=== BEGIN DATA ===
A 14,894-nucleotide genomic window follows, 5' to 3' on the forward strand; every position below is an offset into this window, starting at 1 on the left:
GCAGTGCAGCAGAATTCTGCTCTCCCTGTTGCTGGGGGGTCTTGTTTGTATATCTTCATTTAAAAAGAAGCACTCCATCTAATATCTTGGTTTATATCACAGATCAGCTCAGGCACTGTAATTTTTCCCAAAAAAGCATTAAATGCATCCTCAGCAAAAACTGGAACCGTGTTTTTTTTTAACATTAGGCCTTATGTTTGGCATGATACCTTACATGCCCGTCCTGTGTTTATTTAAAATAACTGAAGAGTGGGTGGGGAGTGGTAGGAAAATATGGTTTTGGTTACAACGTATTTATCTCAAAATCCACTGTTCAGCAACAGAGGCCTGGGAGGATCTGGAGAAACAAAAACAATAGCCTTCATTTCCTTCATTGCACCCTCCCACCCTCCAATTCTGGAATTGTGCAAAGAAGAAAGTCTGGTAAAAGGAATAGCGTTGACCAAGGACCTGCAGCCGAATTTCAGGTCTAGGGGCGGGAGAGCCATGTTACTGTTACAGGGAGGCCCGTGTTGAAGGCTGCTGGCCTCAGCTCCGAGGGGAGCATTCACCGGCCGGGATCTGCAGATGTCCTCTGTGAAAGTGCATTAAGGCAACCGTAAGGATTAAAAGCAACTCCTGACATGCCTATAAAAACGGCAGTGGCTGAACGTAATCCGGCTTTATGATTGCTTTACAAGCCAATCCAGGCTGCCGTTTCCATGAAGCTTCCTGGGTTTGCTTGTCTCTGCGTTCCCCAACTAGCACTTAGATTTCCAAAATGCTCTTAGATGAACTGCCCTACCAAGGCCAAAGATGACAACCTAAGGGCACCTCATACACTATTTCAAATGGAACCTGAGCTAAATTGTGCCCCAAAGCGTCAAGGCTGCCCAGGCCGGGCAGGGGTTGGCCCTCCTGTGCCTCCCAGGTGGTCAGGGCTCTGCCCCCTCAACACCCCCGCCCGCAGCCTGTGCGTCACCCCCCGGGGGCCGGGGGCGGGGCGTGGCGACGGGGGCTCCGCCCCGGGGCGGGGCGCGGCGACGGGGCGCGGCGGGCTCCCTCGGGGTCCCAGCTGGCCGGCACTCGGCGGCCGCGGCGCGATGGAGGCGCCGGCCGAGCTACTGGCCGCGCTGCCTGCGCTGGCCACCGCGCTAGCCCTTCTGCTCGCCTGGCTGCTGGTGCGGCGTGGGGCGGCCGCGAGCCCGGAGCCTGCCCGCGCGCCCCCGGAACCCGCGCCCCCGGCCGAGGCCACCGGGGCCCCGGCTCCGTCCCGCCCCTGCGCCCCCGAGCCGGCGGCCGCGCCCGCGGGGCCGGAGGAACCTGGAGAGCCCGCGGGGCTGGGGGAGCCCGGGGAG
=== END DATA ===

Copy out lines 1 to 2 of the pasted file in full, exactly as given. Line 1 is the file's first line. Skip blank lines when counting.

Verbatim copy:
A 14,894-nucleotide genomic window follows, 5' to 3' on the forward strand; every position below is an offset into this window, starting at 1 on the left:
GCAGTGCAGCAGAATTCTGCTCTCCCTGTTGCTGGGGGGTCTTGTTTGTATATCTTCATTTAAAAAGAAGCACTCCATCTAATATCTTGGTTTATATCACAGATCAGCTCAGGCACTGTAATTTTTCCCAAAAAAGCATTAAATGCATCCTCAGCAAAAACTGGAACCGTGTTTTTTTTTAACATTAGGCCTTATGTTTGGCATGATACCTTACATGCCCGTCCTGTGTTTATTTAAAATAACTGAAGAGTGGGTGGGGAGTGGTAGGAAAATATGGTTTTGGTTACAACGTATTTATCTCAAAATCCACTGTTCAGCAACAGAGGCCTGGGAGGATCTGGAGAAACAAAAACAATAGCCTTCATTTCCTTCATTGCACCCTCCCACCCTCCAATTCTGGAATTGTGCAAAGAAGAAAGTCTGGTAAAAGGAATAGCGTTGACCAAGGACCTGCAGCCGAATTTCAGGTCTAGGGGCGGGAGAGCCATGTTACTGTTACAGGGAGGCCCGTGTTGAAGGCTGCTGGCCTCAGCTCCGAGGGGAGCATTCACCGGCCGGGATCTGCAGATGTCCTCTGTGAAAGTGCATTAAGGCAACCGTAAGGATTAAAAGCAACTCCTGACATGCCTATAAAAACGGCAGTGGCTGAACGTAATCCGGCTTTATGATTGCTTTACAAGCCAATCCAGGCTGCCGTTTCCATGAAGCTTCCTGGGTTTGCTTGTCTCTGCGTTCCCCAACTAGCACTTAGATTTCCAAAATGCTCTTAGATGAACTGCCCTACCAAGGCCAAAGATGACAACCTAAGGGCACCTCATACACTATTTCAAATGGAACCTGAGCTAAATTGTGCCCCAAAGCGTCAAGGCTGCCCAGGCCGGGCAGGGGTTGGCCCTCCTGTGCCTCCCAGGTGGTCAGGGCTCTGCCCCCTCAACACCCCCGCCCGCAGCCTGTGCGTCACCCCCCGGGGGCCGGGGGCGGGGCGTGGCGACGGGGGCTCCGCCCCGGGGCGGGGCGCGGCGACGGGGCGCGGCGGGCTCCCTCGGGGTCCCAGCTGGCCGGCACTCGGCGGCCGCGGCGCGATGGAGGCGCCGGCCGAGCTACTGGCCGCGCTGCCTGCGCTGGCCACCGCGCTAGCCCTTCTGCTCGCCTGGCTGCTGGTGCGGCGTGGGGCGGCCGCGAGCCCGGAGCCTGCCCGCGCGCCCCCGGAACCCGCGCCCCCGGCCGAGGCCACCGGGGCCCCGGCTCCGTCCCGCCCCTGCGCCCCCGAGCCGGCGGCCGCGCCCGCGGGGCCGGAGGAACCTGGAGAGCCCGCGGGGCTGGGGGAGCCCGGGGAG